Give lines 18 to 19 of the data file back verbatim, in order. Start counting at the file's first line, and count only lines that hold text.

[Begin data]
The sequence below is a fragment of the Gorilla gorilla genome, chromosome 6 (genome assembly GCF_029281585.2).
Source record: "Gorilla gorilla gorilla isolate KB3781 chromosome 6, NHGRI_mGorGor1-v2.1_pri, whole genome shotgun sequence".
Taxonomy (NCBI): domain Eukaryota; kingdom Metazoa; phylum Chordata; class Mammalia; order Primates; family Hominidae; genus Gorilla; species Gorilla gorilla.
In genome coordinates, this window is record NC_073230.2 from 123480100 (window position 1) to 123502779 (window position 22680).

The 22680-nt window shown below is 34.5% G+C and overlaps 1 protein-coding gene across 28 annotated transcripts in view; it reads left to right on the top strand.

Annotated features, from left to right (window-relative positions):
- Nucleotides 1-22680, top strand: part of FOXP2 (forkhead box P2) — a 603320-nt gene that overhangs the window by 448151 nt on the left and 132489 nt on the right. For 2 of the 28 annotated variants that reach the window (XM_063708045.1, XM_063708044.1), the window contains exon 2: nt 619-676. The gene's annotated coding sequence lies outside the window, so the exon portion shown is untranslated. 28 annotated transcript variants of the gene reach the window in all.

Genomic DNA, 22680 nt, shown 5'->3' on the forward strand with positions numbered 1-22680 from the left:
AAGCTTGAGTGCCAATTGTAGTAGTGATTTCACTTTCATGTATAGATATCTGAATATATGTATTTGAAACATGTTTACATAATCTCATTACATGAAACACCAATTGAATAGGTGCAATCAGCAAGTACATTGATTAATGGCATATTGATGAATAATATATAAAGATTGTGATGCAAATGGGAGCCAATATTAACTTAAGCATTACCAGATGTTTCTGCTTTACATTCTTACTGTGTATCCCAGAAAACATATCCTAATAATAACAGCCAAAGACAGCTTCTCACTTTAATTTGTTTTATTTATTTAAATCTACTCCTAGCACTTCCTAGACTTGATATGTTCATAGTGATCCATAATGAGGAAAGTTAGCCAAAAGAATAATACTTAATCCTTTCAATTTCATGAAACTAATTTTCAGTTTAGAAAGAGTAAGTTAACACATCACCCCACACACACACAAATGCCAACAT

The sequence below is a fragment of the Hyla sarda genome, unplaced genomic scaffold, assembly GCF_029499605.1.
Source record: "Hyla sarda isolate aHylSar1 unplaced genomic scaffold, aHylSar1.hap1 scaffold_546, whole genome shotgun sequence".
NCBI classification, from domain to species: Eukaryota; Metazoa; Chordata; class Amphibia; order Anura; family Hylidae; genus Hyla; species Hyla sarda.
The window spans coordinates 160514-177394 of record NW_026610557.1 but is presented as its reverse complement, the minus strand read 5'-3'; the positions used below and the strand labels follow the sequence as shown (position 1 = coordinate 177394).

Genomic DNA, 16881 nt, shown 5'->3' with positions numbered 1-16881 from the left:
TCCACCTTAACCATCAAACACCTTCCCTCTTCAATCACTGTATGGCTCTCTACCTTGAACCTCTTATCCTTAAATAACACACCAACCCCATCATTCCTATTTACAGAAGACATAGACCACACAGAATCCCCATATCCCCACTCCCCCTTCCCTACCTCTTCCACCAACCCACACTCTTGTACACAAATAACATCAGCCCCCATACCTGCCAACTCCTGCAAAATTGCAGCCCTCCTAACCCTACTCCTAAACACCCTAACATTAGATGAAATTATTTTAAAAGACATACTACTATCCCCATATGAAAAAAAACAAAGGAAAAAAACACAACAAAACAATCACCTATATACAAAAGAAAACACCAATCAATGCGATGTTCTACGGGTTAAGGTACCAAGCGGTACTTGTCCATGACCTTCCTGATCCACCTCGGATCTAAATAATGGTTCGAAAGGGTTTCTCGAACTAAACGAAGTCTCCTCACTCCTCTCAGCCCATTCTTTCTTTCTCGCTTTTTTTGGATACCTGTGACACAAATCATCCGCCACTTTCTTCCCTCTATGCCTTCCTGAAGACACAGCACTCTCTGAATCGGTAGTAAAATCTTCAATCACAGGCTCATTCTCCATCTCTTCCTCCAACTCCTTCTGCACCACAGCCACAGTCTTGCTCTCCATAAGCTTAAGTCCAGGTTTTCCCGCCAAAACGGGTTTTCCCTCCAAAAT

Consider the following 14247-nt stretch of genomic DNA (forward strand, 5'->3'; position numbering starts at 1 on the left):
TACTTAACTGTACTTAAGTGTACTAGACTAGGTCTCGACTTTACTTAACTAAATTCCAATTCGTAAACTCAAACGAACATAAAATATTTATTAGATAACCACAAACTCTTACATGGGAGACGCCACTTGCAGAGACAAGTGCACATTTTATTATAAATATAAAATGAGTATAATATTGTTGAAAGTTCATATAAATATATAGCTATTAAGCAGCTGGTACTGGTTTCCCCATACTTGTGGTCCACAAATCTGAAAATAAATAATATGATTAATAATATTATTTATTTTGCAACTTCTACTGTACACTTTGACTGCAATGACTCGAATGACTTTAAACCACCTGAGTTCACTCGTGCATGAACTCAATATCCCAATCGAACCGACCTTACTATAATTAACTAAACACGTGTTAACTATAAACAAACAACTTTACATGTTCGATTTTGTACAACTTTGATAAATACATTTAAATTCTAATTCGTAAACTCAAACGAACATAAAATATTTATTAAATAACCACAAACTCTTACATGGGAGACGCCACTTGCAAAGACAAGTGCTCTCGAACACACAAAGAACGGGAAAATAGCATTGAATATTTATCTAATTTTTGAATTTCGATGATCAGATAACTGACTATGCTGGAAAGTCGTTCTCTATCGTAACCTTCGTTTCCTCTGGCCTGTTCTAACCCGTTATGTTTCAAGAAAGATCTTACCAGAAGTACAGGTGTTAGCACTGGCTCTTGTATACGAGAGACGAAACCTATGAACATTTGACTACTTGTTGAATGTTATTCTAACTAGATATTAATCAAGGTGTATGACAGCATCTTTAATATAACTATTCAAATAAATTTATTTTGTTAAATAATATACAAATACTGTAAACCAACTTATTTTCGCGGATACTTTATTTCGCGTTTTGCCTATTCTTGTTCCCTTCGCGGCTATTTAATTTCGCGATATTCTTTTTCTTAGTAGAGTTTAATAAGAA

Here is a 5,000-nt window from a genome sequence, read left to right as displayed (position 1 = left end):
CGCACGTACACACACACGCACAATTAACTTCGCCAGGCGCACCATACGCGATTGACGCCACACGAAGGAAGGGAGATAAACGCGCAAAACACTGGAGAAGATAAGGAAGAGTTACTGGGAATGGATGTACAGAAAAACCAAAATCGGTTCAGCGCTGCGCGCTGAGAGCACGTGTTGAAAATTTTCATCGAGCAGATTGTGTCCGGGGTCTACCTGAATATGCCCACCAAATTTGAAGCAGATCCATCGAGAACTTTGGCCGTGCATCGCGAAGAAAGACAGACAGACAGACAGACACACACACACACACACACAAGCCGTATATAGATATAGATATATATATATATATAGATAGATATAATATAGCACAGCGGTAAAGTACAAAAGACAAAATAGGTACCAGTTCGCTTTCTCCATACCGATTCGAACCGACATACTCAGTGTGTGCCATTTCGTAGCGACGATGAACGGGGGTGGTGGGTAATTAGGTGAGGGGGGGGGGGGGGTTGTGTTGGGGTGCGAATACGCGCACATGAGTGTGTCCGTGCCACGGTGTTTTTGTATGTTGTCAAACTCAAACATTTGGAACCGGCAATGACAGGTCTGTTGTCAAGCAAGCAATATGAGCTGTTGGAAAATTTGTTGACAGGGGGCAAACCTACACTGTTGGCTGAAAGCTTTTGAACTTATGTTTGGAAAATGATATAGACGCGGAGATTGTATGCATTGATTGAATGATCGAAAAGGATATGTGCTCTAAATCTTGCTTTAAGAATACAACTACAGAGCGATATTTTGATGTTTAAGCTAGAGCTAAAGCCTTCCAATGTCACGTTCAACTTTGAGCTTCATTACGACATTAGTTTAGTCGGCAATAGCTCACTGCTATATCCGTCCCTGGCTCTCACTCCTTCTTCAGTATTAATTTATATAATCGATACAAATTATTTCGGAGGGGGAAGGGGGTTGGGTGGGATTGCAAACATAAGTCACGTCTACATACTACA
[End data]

Here is a 5,000-nt window from a genome sequence, read left to right as displayed (position 1 = left end):
CGCACGTACACACACACGCACAATTAACTTCGCCAGGCGCACCATACGCGATTGACGCCACACGAAGGAAGGGAGATAAACGCGCAAAACACTGGAGAAGATAAGGAAGAGTTACTGGGAATGGATGTACAGAAAAACCAAAATCGGTTCAGCGCTGCGCGCTGAGAGCACGTGTTGAAAATTTTCATCGAGCAGATTGTGTCCGGGGTCTACCTGAATATGCCCACCAAATTTGAAGCAGATCCATCGAGAACTTTGGCCGTGCATCGCGAAGAAAGACAGACAGACAGACAGACACACACACACACACACACAAGCCGTATATAGATATAGATATATATATATATATAGATAGATATAATATAGCACAGCGGTAAAGTACAAAAGACAAAATAGGTACCAGTTCGCTTTCTCCATACCGATTCGAACCGACATACTCAGTGTGTGCCATTTCGTAGCGACGATGAACGGGGGTGGTGGGTAATTAGGTGAGGGGGGGGGGGGGGTTGTGTTGGGGTGCGAATACGCGCACATGAGTGTGTCCGTGCCACGGTGTTTTTGTATGTTGTCAAACTCAAACATTTGGAACCGGCAATGACAGGTCTGTTGTCAAGCAAGCAATATGAGCTGTTGGAAAATTTGTTGACAGGGGGCAAACCTACACTGTTGGCTGAAAGCTTTTGAACTTATGTTTGGAAAATGATATAGACGCGGAGATTGTATGCATTGATTGAATGATCGAAAAGGATATGTGCTCTAAATCTTGCTTTAAGAATACAACTACAGAGCGATATTTTGATGTTTAAGCTAGAGCTAAAGCCTTCCAATGTCACGTTCAACTTTGAGCTTCATTACGACATTAGTTTAGTCGGCAATAGCTCACTGCTATATCCGTCCCTGGCTCTCACTCCTTCTTCAGTATTAATTTATATAATCGATACAAATTATTTCGGAGGGGGAAGGGGGTTGGGTGGGATTGCAAACATAAGTCACGTCTACATACTACA